Hashish and marijuana change the body language and en-hance social philanthropy. Smoking joints triggers abnormal laughter. Therefore hashish may be described as a collectivistic drug custom-designed for individuals who by their lifestyle loathe solitude and who, like Dickens' proverbial Ms. Jellyby, indulge in vicarious humanism and unrepentant globalism. In today's age of promiscuous democracy, small wonder that mar-ijuana is inhaled by countless young people all over liberalized Europe and America. In the permissive society of today, one is allowed to do everything-provided one does not rock the boat, i.e., "bogart" political correctness. Just as wine, over the last 2,000 years, has completely changed the political profile of the West, so has marijuana, over the last 30 years, completely ruined the future of Western youth. If Stalin had been a bit more intelligent he would have solemnly opened marijuana fields in his native Transcaucasia. Instead, communist tyrants resorted to the killing fields of the Gulag. The advantage of lib-eralism and social democracy is that via sex, drugs, and rock 'n' roll, by means of consumerism and hedonism, they function perfectly well; what communism was not able to achieve by means of the solid truncheon, liberalism has achieved by means of the solid joint. Indisputably, Western youth can be political-ly and correctly controlled when herded in techno-rap concerts and when welcomed in cafes in Holland, where one can freely buy marijuana as well as under-the-table "crack," "speedball," and "horse." Are these items not logical ingredients of the lib-eral theology of human rights?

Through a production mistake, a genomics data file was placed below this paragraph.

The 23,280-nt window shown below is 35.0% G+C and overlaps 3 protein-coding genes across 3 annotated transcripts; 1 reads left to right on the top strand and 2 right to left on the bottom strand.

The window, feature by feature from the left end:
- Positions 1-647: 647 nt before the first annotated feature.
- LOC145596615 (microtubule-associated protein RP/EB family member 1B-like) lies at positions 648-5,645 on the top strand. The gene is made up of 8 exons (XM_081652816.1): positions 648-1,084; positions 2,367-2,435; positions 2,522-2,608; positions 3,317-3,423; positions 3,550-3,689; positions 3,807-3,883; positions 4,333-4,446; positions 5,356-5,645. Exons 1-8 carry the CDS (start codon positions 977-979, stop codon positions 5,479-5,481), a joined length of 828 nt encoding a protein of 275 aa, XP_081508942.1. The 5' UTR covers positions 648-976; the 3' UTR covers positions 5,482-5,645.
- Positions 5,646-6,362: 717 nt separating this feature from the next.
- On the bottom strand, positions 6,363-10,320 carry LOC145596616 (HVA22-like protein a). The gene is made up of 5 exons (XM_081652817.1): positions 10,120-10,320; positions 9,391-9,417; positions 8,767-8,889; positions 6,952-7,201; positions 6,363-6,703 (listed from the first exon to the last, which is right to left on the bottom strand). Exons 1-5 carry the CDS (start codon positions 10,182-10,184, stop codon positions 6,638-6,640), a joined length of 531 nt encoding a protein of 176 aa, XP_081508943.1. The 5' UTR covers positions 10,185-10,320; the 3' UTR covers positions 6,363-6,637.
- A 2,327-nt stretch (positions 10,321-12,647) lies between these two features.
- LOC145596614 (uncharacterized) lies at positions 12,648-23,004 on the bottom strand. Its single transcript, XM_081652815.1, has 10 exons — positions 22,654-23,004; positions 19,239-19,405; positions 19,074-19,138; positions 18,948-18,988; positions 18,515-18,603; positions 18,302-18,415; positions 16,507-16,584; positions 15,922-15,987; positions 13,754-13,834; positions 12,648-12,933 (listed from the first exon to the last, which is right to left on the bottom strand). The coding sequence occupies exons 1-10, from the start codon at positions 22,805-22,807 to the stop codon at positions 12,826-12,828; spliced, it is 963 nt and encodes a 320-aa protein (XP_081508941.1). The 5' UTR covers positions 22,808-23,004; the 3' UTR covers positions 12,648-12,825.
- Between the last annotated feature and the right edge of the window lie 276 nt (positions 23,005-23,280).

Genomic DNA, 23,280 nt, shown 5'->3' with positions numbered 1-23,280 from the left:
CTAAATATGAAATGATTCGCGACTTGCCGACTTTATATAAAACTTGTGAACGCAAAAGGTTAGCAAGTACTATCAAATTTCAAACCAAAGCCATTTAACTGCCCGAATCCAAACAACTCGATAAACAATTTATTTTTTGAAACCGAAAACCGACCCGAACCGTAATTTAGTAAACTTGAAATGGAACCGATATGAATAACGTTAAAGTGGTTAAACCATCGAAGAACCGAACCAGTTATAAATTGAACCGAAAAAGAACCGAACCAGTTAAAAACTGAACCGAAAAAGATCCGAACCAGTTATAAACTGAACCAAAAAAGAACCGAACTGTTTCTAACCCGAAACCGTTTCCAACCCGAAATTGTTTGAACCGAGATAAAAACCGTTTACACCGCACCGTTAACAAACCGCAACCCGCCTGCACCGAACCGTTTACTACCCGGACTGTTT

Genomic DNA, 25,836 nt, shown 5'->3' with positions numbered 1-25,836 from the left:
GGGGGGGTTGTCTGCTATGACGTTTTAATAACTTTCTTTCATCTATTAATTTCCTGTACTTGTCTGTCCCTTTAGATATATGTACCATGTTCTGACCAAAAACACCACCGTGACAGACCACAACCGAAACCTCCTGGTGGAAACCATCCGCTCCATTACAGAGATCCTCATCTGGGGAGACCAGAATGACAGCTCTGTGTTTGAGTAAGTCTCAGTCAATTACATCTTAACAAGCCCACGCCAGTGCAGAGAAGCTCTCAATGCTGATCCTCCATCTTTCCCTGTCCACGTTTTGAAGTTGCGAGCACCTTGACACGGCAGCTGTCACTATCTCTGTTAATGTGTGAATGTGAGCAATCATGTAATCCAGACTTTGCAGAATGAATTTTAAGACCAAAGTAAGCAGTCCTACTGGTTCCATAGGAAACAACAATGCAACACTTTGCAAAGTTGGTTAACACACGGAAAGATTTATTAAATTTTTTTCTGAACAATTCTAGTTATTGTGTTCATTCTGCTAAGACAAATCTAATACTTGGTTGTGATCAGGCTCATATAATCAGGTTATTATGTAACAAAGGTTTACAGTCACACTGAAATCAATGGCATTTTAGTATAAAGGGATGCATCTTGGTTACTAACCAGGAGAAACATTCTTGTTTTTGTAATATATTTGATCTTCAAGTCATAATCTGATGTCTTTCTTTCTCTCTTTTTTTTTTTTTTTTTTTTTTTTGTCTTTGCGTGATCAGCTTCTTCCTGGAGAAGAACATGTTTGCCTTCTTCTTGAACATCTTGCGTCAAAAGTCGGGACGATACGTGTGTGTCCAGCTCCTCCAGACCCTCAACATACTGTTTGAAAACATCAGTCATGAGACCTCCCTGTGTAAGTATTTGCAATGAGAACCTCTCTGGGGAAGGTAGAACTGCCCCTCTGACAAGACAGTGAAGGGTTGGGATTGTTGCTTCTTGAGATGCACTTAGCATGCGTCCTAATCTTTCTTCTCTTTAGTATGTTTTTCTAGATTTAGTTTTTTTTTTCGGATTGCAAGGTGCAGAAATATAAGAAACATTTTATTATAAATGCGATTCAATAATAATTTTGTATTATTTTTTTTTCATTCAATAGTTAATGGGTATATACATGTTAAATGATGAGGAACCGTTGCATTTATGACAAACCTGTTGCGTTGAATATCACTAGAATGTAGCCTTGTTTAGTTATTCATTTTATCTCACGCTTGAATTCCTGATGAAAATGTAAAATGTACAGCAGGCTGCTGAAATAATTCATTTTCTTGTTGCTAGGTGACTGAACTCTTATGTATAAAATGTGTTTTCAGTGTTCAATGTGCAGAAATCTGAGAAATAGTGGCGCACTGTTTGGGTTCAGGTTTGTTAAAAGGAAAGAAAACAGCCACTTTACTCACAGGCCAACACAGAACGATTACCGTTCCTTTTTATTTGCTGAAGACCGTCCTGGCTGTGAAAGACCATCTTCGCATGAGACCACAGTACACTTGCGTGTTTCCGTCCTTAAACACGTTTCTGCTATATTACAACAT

Cocaine reportedly induces eroticism and enhances the sex act. The late French fascist dandy and novelist Pierre Drieu La Rochelle liked coke, desiring all possible drugs and all impossi-ble women. The problem, however, is that the coke intaker of-ten feels invisible bugs creeping from his ankles up to his knees, so that he may imagine himself sleeping not with a beautiful woman but with scary reptiles. In his autobiographical novels Le feu follet and L'homme couvert de femmes, La Rochelle's hero is constantly covered by women and veiled by opium and heroin sit-ins. In his long intellectual monologues, La Rochelle's hero says: "A Frenchwoman, be she a whore or not, likes to be held and taken care of; an American woman, unless she hunts for a husband, prefers a passing relationship... Drug users are mystics in a materialistic age. Given that they can no longer animate and embellish this world, they do it in a reverse manner on themselves." Indeed, La Rochelle's hero ends up in suicide-with heroin and revolver. In 1945, with the approach-ing victory of the Allies, and in the capacity of the intellectual leader of the defunct Eurofascist international, Pierre Drieu La Rochelle also opted for suicide.
The English conservative and aristocrat Aldous Huxley is unavoidable in studying communist pathology (Brave New World Revisited) and Marxist subintellectual schizophre-nia (Grey Eminence). As a novelist and essayist his lifelong wish had been to break loose from the flow of time. Mexican mesca-line and the artificial drug LSD enabled him new intellectual horizons for observing the end of his world and the beginning of a new, decadent one. Apparently mescaline is ideal for sensing the colors of late impressionist and pointillist painters. Every drop on Seurat's silent water, every touch on Dufy's leaf, or every stone on the still nature of old Vermeer, pours away into thousands of billions of new colors. In the essay The Doors of Perception, Huxley notes that "mescaline raises all colors to a higher power and makes the percipient aware of innumerable fine shades of difference, to which, at ordinary times, he is com-pletely blind." His intellectual experiments with hallucino-genic drugs continued for years, and even on his deathbed in California in 1963, he asked for and was given LSD. Probably to depart more picturesquely into timeless infinity.